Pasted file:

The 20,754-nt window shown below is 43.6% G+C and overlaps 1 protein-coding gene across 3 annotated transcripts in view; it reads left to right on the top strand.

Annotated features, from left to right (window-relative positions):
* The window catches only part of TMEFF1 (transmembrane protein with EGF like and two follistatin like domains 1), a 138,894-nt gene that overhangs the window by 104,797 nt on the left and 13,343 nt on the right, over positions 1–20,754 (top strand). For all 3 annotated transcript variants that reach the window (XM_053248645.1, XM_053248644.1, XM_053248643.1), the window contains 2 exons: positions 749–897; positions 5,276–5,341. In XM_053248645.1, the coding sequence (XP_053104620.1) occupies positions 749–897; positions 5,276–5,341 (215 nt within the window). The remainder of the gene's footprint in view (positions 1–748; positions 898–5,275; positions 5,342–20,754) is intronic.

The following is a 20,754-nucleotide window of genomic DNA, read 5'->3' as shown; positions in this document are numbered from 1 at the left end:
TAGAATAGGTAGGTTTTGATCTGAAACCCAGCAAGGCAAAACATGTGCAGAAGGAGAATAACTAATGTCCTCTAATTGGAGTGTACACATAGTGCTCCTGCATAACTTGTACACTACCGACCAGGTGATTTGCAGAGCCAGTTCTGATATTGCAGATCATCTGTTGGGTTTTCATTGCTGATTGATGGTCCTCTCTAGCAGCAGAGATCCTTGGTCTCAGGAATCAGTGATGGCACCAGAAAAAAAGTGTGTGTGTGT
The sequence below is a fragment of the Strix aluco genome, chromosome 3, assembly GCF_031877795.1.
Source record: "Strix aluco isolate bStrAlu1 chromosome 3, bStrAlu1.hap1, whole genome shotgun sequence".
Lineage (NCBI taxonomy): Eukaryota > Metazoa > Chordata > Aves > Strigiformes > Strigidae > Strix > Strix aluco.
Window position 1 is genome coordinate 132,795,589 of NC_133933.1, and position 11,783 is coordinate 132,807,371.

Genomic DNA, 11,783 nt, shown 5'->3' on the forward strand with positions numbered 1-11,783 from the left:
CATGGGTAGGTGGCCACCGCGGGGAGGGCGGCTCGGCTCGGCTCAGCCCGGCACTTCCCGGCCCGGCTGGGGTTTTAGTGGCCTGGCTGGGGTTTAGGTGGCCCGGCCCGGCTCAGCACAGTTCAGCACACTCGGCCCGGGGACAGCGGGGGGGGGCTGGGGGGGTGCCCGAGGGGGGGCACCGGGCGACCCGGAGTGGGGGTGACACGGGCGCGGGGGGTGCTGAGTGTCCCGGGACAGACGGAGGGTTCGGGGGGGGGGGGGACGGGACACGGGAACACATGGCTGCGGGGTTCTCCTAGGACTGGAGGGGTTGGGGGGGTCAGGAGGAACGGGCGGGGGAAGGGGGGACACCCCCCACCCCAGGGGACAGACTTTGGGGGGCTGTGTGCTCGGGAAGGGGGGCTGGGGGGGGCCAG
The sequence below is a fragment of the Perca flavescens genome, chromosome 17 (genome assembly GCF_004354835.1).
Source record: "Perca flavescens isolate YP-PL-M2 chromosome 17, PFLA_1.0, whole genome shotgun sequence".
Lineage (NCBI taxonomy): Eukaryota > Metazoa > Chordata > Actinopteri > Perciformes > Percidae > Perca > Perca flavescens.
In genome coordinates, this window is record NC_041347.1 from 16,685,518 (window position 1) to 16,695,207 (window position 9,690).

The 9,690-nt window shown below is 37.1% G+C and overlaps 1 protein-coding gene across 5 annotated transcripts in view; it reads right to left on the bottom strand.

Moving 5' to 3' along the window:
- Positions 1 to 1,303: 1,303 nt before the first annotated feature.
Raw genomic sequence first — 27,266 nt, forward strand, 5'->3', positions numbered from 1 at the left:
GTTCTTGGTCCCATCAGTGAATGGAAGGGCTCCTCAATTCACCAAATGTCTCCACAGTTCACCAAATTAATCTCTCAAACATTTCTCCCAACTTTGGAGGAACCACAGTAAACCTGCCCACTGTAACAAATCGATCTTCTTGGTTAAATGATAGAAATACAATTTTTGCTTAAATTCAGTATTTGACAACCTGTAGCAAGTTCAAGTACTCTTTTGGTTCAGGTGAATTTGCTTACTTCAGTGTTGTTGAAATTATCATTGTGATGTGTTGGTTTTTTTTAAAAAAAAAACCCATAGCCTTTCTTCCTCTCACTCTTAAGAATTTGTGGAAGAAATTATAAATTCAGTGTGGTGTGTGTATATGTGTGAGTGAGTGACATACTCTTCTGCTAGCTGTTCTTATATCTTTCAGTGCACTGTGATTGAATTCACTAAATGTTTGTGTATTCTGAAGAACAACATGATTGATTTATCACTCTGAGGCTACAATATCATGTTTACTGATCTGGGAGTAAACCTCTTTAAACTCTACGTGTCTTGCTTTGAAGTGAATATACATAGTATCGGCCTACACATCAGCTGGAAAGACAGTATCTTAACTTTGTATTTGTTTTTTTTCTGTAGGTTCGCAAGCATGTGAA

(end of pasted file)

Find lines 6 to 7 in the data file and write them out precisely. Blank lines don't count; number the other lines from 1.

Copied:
The sequence below is a fragment of the Strix aluco genome, chromosome 3, assembly GCF_031877795.1.
Source record: "Strix aluco isolate bStrAlu1 chromosome 3, bStrAlu1.hap1, whole genome shotgun sequence".